Luis Enrique insisted his team had “not suffered at all” but nor were they making Betis suffer much. In fact, Barcelona seemed to be doing that play-really-slowly-without-going-anywhere-in-the-first-half thing, a plan which is never a good one. And one which seemed even sillier on Saturday: when you have no other competitions to rest players for, no need to conserve energy and when you need to score and when one of the biggest problems you’re likely to face is not having the time to get it, wilfully(?) giving up 45 minutes seems basically pretty bonkers.
But, still, that’s what they did.
They played with fire, to a soundtrack of the Betis fans singing Atlético’s anthem and chanting “Champions! Champions!” Until, that was, the 50th minute and Adán’s rescue mission. With Betis down to 10 men after Heiko Westermann’s daft tackle had got him a second yellow, Leo Messi dinked a ball over the top, Adán came out to claim it, calling (but calling late) for Germán Pezzella to leave it, only for the defender to try to clear it with an overhead kick. Pezzella missed it, Adán missed it too, and Rakitic scored to put Barcelona top again and just two games away. Messi then produced an astonishing pass for Luis Suárez to make it safe and to make it 35 for the season – more league goals than any Barcelona player has got, ever. Apart from Messi.
The league title should have been easy, it should have been sewn up weeks ago, but the advantage is still Barcelona’s. Just about. Next up: the Catalan derby with Espanyol. “We had the league won; now we have to go and win it again,” Gerard Piqué said. “And if we do win it like this now, we will celebrate twice as much.”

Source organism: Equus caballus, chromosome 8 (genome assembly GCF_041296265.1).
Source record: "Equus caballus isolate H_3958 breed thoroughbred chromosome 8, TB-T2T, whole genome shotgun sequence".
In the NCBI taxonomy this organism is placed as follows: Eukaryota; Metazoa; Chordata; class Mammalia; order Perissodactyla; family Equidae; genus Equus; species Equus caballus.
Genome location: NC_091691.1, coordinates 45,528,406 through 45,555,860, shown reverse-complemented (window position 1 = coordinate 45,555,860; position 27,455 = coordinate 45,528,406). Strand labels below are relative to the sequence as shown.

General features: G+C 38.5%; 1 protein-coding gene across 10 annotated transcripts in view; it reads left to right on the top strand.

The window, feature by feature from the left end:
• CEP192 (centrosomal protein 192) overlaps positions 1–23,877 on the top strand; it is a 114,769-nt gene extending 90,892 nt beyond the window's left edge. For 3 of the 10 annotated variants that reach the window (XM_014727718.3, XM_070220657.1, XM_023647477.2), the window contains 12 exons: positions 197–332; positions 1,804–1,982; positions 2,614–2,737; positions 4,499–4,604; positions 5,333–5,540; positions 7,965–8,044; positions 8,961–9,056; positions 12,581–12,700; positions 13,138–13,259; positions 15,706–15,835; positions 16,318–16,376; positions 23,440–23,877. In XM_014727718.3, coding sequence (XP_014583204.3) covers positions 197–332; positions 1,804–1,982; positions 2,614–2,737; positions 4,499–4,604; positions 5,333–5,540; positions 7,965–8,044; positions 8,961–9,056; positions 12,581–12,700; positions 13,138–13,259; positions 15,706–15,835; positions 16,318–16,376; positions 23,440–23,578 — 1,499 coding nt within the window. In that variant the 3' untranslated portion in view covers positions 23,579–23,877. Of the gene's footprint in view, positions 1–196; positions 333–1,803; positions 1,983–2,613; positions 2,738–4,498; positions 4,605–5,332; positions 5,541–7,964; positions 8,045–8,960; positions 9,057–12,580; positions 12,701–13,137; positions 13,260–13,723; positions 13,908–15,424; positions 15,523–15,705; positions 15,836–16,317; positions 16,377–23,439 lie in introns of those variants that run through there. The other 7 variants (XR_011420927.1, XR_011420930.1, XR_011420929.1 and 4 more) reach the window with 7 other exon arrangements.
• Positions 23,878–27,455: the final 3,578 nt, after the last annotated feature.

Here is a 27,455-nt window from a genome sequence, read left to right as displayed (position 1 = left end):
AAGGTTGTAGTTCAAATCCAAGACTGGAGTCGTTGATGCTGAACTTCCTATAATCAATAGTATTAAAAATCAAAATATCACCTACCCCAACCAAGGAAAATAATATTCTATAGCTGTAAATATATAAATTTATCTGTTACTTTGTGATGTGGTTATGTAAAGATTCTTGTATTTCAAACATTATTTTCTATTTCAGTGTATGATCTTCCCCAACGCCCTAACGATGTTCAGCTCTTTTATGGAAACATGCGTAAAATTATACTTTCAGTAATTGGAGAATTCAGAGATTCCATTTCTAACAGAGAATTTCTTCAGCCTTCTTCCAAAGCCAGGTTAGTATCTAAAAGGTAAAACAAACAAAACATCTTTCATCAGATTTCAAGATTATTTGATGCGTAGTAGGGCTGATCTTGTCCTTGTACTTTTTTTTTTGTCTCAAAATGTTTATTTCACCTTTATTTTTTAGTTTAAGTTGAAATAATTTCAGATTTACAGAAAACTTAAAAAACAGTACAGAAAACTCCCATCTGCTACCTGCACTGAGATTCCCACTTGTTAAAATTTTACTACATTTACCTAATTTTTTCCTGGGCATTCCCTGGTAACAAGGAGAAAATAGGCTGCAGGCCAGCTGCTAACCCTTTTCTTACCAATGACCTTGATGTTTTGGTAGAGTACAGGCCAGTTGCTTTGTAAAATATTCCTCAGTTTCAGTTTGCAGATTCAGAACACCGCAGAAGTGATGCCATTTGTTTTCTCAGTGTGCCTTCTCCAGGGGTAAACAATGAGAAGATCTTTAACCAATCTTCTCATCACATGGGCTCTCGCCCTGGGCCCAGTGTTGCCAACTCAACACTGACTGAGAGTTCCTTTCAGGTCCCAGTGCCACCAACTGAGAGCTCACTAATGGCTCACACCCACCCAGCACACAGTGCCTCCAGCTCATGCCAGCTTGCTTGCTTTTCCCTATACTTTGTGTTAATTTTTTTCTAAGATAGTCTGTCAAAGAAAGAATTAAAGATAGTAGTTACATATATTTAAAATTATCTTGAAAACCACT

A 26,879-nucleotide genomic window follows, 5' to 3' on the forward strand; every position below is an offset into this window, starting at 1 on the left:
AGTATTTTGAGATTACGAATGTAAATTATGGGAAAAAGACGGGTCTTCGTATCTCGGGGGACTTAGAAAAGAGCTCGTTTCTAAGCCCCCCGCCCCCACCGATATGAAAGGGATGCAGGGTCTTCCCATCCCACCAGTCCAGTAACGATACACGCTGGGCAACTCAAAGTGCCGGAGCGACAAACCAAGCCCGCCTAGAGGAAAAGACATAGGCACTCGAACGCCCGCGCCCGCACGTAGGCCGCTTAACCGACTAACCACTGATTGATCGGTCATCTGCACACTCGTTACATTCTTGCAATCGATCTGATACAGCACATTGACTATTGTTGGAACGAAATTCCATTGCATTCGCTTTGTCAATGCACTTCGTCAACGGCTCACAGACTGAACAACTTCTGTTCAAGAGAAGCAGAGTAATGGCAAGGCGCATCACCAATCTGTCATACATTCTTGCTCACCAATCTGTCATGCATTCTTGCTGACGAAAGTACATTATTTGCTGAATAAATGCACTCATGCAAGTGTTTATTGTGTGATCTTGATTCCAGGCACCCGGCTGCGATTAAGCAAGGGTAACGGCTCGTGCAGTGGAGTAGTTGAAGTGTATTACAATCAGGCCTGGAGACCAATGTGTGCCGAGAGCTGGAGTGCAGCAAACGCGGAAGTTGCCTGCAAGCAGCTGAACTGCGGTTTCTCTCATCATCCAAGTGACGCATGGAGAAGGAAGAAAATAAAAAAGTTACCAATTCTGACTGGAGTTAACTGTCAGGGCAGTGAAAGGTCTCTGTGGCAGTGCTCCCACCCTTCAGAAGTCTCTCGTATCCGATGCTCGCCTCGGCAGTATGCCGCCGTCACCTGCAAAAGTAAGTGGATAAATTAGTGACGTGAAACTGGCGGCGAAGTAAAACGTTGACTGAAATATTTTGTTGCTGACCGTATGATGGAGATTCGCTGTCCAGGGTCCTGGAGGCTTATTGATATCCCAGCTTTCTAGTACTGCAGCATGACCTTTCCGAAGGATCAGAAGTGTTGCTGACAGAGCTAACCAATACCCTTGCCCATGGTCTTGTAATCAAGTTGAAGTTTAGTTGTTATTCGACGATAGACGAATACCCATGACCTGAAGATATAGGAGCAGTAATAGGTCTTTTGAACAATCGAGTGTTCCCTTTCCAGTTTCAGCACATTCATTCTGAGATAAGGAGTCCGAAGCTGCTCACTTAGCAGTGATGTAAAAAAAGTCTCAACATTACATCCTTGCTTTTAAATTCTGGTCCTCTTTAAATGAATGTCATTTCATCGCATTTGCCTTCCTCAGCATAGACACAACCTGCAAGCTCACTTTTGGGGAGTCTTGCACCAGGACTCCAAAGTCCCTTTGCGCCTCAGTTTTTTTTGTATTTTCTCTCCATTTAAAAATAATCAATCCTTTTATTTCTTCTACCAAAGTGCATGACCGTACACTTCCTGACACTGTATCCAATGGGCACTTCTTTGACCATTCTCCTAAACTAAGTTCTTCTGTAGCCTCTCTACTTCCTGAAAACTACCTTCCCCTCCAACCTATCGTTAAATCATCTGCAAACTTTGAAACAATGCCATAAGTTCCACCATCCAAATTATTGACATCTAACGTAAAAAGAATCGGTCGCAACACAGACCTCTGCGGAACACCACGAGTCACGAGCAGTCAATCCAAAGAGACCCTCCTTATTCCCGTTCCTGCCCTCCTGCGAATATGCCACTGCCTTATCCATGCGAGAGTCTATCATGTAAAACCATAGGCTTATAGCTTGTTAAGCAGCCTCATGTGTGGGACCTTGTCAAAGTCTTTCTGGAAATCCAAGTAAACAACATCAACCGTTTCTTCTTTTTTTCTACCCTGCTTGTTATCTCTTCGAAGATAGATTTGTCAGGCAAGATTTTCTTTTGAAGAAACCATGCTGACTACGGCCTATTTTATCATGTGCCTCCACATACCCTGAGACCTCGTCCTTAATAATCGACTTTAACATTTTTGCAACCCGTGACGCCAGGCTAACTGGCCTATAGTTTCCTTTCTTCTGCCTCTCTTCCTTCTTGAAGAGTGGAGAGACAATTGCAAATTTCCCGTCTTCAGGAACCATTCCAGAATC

• Probably best you don’t read that last bit, Luis Enrique. The Barcelona manager was not happy with suggestions that his side had not played well. And while he can happily ignore ABC’s Salvador Sostres, the columnist who said “Betis lost the game but Barcelona lost their dignity”, not least because Sostres shows no sign of knowing what dignity is, he was stung by some of the other criticisms. “What’s the matter? If you don’t win 8-0 it doesn’t count?” he asked. “This is a competitive league with three teams trying to win it. We have got you so used to good things that you’ve lost track of what competitive football is like; we never said it was won. I don’t think they [Atlético and Madrid] will lose games; it’s up to us to win them all. It’s still in our hands.”
• Speaking of people who probably shouldn’t speak, Dani Ceballos, who once said that he hoped a bomb would go off at the Barcelona-Athletic Copa del Rey final and “kill” those “Basque and Catalan dogs”, and whose Twitter back catalogue contains a fair few gems, seemed to be trying to take a Catalan or two down all on his own, seemed to be trying to take a Catalan or two down all on his own. Piqué, especially.
It’s rare to see a player completely and utterly lose his head but he did; if he had one in the first place. Eventually, his manager took him off before he got sent off. Which he was lucky not to have been already.
• Real Madrid have now won 10 league games in a row which makes them sound much better than they have really been, but there’s definitely something about them now. For the second week in a row it was Gareth Bale who rescued them. With 10 minutes left in a game that had gone flat at Anoeta against a Real Sociedad team that, just as Madrid were without Karim Benzema and Cristiano Ronaldo, had pretty much all of their forwards missing (Vela, Agirretxe, Jonathas) and their captain and central defender out, Bale scored his 19th goal of the season to claim a 1-0 win. Of those 19, nine have been with his head, more than any player in any of Europe’s five biggest leagues. The Prince of Bale-Air, Marca called him, Santi Segurola declaring him a hammer in the air, “as good as any of the great heading specialists in the world ... or better”. “Bale put on his superhero’s costume and he is not taking it off,” AS said, while Mad Madridista Tomás Roncero was banging on about “the G spot” ... “G for Gareth, G for goal, G for giant and G for Wales.” Which is spelt with a G in Spanish. “His goal left me open-mouthed,” Lucas Vázquez admitted. “We’re going to fight to the end; hopefully the others will slip up,” Sergio Ramos said.